Over dinner at Joe Allen, with her hoodie sweatshirt zipped all the way to the top (“I’m in a draft”), Glenda Jackson insists she is not intimidating. Never mind that the 81-year-old is a two-time Oscar recipient (“I didn’t win them; I was given them,” she says). Never mind her 23 years in the British Parliament or her return to acting in 2016 in London playing King Lear. When director Joe Mantello took on a new production of Edward Albee’s Three Tall Women, he knew he needed actors who could “go toe-to-toe with Glenda,” as he says. Yet at this suggestion, Jackson responds with force: “I didn’t know I was such a monster!”
In response, Jackson’s co-stars genially do go toe-to-toe with her. Were they intimidated? “Of course!” says 32-year-old Alison Pill, a one-time Tony nominee. “And you should be. There’s no time for nonsense.” “I thought I had stamina,” adds 62-year-old Laurie Metcalf, an Oscar nominee this year and a Tony winner. “This one”—she indicates Jackson—“is a workhorse in the room.”
In Three Tall Women, Jackson plays “A,” an ailing, bigoted, veiled version of Albee’s mother. Metcalf and Pill are “B” and “C,” A’s caretaker and lawyer in the first act and younger versions of A in the second. The trio must act as distinct personalities yet also as a whole—a description that applies to the actors as well. “Spending this many hours saying the same words over and over,” Pill says, “there’s a natural melding of personhoods that can occur.”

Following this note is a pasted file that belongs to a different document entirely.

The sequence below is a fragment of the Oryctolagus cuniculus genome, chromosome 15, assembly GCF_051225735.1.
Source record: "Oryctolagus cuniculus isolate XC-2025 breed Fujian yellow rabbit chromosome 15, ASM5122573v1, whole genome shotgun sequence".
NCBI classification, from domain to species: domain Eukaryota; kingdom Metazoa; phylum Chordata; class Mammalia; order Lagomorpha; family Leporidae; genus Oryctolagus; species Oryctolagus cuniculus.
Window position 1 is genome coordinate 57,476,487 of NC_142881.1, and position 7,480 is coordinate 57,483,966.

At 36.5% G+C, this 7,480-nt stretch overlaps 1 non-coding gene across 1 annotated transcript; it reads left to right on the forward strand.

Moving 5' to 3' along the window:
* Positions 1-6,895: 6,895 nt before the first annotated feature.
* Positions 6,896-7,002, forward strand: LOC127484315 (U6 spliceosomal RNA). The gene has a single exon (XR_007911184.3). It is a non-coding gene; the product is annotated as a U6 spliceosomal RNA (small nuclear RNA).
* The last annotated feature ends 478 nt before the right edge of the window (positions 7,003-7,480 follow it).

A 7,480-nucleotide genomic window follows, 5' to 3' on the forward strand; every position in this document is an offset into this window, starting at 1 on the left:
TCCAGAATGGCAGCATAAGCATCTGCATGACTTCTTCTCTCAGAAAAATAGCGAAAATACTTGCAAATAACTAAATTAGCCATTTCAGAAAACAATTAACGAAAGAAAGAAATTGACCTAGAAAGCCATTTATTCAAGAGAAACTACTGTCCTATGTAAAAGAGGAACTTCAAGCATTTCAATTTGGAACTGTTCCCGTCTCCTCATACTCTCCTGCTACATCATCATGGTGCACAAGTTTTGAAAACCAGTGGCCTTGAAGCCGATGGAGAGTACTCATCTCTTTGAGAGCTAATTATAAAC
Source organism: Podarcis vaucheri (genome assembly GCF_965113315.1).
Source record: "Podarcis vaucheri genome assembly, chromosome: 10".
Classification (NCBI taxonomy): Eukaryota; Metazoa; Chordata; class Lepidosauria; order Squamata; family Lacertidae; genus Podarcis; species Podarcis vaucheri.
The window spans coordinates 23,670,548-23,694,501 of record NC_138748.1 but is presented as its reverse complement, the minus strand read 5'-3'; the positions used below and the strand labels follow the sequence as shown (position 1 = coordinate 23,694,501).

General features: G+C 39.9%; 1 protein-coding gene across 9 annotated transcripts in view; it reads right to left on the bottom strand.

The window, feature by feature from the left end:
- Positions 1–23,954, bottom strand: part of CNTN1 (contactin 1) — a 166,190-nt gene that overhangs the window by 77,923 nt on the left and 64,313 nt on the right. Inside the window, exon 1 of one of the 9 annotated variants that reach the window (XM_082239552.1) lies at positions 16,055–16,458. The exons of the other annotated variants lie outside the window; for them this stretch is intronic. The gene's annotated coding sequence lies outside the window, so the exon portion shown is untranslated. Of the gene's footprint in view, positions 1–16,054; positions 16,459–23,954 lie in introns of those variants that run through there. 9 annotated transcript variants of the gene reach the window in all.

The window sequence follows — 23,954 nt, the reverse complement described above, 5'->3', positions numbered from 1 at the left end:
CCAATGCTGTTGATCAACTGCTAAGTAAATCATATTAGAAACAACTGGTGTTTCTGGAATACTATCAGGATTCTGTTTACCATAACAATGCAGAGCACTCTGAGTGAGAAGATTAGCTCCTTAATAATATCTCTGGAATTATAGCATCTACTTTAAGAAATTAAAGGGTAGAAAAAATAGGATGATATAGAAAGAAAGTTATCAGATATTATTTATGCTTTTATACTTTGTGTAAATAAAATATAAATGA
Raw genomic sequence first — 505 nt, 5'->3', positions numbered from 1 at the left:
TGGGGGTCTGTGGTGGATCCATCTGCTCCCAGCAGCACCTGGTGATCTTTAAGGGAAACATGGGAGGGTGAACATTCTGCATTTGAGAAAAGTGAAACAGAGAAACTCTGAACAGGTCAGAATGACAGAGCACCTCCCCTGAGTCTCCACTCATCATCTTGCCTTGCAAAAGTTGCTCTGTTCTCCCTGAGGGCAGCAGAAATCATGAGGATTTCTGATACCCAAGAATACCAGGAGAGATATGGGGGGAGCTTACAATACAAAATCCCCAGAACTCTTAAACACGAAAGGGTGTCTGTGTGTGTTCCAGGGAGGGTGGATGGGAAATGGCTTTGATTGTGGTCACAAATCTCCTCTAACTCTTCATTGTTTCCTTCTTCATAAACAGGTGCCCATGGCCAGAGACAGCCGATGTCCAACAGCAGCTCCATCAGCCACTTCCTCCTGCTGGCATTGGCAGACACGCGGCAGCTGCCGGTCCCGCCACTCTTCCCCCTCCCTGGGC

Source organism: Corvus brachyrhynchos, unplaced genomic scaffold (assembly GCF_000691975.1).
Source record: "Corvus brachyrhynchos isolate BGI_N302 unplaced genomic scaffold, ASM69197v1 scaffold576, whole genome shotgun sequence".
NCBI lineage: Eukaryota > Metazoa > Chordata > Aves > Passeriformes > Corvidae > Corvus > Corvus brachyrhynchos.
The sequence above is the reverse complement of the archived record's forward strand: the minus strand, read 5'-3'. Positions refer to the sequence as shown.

The conversation turns to the play, particularly how A gets the opportunity to vent her feelings about a character that represents Albee—which Pill suggests is “generous.” “I don’t think it’s generous,” Jackson says, insisting they can’t know the playwright’s intentions. A and C have hypothesis and antithesis; so B provides synthesis. “If it’s intentional, I find it generous,” Metcalf decides. Artistic harmony achieved, by going toe-to-toe-to-toe.